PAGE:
With Raging Fire currently tearing up theatrical screens and digital/VOD releases, not to mention receiving well-earned rave reviews, let’s take a look back at Benny Chan’s very similar action thriller from Universe Entertainment Ltd. back in 2007, Invisible Target. (The following review will be as light on spoilers as possible).
A dark, morally-questioning revenge driven tale centered around insane stunts, brutal fight scenes, solid performances and some genuine plot twists elevate what could’ve been standard HK action cinema fare. Benny expertly weaves all these elements together, keeping the film moving at a brisk, fast pace without ever dropping into exposition-heavy scenes which could slowed or padded the run time. The cops, led by Nicholas Tse’s Detective Chan, squares off against the criminals led by Wu Jing’s Tien Sent. Fists, kicks, bullets and angry stares ensue.
But when you go into a Benny Chan film you expect action, and boy does Invisible Target deliver on that front. The major action pieces are thrilling, practical bone breaking sights to be seen, even including a couple double cuts just to show “Hey Ma, look! We did it for real!” The standouts are the second act Coffee house brawl, and the absolute insanity that is the climactic third act police headquarters showdown. Far too many elements to go into detail but it really has to be seen for yourself. Some of Benny’s camera work isn’t something you see anymore with long sweeping cuts, in during the fight scenes its never too close to obscure the choreography. Everything is given room to breath, to allow the viewer to take it all in.
The overall cast holds their own during the more dramatic scenes, particularly Tse who brings his usual charming intensity to what could’ve been a one-note character. Shawn Yue from Infernal Affairs also brings a mature, almost mentor-like vibe. Wu Jing is easily channeling his hitman character from SPL and absolutely is relishing in being the bad guy but he never drops into cartoonish which could’ve been quite easy given the over the top nature of the action. The only weak spot on the acting front is Jaycee Chan, son of the legend himself Jackie Chan. Jaycee isn’t bad by any means, he just lacks the charm and natural talent his father has, which is disappointing. That being said, he does give it his all during the action scenes and obviously has his fathers obsession with doing his own stunts despite the obvious danger.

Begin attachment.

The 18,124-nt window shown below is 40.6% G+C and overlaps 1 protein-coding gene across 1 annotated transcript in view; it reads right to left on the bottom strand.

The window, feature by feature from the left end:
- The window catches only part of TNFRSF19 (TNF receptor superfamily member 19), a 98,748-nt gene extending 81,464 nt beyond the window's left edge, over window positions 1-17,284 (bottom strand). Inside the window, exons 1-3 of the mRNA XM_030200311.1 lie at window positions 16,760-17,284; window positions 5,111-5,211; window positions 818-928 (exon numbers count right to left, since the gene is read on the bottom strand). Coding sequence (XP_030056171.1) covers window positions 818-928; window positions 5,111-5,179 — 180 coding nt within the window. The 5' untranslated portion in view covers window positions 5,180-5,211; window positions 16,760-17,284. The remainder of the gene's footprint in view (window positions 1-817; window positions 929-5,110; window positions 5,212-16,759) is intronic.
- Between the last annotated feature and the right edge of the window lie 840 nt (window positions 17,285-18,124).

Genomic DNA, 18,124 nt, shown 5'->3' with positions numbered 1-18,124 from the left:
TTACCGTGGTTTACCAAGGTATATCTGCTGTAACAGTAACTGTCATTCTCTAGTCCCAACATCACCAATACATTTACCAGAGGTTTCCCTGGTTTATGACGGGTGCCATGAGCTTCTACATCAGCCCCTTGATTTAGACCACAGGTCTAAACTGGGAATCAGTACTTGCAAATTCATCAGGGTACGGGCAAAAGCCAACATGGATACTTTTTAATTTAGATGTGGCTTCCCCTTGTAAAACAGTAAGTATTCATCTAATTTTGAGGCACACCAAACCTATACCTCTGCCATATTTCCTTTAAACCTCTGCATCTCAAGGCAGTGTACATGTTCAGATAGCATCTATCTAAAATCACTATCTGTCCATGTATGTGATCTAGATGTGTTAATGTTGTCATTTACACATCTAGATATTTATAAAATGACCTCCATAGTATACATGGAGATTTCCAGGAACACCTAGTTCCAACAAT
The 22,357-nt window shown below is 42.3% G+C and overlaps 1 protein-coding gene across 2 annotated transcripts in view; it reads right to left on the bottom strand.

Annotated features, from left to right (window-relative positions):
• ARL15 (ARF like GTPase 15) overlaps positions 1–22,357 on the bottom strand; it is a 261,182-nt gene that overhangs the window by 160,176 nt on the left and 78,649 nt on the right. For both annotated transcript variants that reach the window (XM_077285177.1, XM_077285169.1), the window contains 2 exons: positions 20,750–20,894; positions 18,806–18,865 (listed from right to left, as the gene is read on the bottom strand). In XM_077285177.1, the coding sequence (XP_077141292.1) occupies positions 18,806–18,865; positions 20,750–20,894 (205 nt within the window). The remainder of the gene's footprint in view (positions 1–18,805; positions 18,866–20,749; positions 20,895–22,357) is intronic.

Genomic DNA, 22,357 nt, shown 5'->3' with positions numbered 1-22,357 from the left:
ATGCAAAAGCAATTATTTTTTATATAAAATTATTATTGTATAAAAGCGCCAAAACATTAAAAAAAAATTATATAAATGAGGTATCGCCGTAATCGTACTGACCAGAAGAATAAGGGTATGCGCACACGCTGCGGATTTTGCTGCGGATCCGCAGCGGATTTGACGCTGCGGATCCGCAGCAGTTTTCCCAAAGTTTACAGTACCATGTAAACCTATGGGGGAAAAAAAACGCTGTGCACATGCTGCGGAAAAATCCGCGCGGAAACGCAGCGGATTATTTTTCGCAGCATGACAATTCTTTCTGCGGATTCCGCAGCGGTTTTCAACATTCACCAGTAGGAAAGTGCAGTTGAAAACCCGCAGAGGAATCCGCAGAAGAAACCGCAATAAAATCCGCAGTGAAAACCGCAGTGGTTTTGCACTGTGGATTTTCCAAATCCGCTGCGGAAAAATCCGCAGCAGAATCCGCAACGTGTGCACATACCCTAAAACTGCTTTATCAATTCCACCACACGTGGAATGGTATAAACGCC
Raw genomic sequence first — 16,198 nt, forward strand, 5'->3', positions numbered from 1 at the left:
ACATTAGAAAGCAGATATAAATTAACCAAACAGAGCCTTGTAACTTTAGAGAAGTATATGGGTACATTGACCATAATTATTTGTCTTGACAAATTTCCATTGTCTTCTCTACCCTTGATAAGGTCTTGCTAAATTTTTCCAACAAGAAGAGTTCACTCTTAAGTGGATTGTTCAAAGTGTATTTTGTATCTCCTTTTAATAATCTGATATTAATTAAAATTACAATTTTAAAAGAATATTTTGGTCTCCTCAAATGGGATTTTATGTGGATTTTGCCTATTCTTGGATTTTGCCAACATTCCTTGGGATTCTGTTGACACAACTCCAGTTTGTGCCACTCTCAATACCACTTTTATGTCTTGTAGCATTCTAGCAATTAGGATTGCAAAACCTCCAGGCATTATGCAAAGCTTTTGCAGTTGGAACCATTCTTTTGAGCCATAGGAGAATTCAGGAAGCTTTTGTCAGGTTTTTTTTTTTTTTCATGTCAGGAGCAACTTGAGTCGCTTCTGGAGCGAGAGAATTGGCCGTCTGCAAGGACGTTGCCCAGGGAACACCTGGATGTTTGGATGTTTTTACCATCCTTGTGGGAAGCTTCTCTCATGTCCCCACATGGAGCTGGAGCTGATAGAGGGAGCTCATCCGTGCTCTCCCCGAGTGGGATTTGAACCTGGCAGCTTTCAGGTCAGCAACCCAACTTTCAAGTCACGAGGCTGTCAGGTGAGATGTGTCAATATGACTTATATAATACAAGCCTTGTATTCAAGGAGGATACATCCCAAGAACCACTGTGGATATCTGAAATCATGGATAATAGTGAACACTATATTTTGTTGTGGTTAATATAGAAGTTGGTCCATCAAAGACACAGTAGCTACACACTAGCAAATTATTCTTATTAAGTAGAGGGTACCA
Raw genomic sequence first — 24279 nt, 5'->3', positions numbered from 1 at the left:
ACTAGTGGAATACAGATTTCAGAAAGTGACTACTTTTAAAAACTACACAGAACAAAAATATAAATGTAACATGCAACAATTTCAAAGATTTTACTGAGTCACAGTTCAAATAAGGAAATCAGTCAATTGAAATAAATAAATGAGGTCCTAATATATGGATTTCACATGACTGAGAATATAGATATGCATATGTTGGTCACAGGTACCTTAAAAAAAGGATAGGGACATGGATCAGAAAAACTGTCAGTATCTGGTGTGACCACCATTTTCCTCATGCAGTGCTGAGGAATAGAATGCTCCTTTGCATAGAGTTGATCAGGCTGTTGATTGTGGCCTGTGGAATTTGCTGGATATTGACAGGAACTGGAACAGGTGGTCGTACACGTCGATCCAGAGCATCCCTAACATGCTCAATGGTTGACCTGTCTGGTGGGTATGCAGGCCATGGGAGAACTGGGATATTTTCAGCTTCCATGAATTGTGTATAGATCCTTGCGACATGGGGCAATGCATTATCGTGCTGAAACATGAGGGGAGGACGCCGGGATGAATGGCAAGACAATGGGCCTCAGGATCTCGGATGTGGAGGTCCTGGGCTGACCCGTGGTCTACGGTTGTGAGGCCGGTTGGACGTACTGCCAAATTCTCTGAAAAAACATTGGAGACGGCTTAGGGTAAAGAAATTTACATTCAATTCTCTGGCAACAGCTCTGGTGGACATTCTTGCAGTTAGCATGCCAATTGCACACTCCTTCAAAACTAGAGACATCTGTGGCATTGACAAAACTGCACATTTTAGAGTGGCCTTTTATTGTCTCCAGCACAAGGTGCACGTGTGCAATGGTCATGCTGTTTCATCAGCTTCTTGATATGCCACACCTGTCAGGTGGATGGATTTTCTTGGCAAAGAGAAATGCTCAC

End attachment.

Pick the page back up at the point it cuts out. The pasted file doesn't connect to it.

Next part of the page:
Fans of the late, great Benny Chan, Hong Kong Action Cinema, Nicholas Tse or even Wu Jing owe it to themselves to check out Invisible Target. Benny swung for the fences and pulled off what I like to call “God Tier” action cinema and a real gem of the HK Action genre. If you’ve seen Raging Fire, Wilson Yip’s S.P.L. (a.k.a. Killzone) or even Benny’s own New Police Story, then you should definitely put Invisible Target on your must watch list. The Dragon Dynasty Blu-ray won’t set you back too far, and iTunes also has it via digital on the regular for a decent price. The movie takes what action fans want most – thrilling set pieces, shootouts and martial arts – throws them into a blender and gives you something special. Outside of Raging Fire, they really don’t make them like this anymore.